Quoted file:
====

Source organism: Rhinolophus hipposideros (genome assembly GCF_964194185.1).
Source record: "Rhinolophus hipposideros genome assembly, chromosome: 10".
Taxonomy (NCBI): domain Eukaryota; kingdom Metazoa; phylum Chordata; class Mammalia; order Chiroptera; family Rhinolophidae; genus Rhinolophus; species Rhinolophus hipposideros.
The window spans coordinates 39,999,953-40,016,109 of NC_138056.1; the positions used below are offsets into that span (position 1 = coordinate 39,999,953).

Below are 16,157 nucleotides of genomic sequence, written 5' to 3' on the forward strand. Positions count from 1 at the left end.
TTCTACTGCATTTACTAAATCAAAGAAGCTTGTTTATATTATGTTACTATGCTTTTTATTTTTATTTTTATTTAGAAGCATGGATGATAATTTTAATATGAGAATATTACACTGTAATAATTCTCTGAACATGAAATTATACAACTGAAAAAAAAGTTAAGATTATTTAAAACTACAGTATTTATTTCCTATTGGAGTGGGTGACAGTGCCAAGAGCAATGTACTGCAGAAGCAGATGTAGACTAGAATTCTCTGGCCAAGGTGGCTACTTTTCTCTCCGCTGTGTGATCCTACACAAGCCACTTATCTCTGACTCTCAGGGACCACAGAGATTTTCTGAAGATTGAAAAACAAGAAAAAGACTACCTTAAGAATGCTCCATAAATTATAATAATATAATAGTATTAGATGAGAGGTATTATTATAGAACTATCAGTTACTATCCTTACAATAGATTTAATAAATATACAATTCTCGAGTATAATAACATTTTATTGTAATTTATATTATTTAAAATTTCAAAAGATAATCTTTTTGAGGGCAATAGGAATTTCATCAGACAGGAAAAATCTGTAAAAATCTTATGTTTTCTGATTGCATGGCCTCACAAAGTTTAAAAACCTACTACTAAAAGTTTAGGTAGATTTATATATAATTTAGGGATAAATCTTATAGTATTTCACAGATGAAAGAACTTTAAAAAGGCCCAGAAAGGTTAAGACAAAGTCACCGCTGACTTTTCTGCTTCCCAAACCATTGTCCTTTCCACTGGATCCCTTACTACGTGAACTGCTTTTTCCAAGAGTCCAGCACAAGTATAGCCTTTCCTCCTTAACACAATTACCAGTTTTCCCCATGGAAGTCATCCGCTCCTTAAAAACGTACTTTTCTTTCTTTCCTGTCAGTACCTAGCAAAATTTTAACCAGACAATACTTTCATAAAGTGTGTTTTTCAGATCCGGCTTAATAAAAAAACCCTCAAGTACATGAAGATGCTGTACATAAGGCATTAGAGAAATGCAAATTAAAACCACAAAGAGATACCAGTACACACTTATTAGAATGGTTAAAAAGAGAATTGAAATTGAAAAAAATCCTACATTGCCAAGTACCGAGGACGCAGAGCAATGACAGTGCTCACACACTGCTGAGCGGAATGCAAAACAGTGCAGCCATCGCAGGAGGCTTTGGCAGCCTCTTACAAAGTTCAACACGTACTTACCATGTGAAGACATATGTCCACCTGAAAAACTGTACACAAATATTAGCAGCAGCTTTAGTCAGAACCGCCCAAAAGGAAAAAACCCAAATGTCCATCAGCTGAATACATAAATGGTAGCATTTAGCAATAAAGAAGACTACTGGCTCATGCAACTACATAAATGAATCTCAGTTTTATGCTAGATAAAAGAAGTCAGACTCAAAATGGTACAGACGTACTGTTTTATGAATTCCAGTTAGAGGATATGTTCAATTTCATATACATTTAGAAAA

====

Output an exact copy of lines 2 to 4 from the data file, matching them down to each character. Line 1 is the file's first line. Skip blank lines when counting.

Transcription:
Source record: "Rhinolophus hipposideros genome assembly, chromosome: 10".
Taxonomy (NCBI): domain Eukaryota; kingdom Metazoa; phylum Chordata; class Mammalia; order Chiroptera; family Rhinolophidae; genus Rhinolophus; species Rhinolophus hipposideros.
The window spans coordinates 39,999,953-40,016,109 of NC_138056.1; the positions used below are offsets into that span (position 1 = coordinate 39,999,953).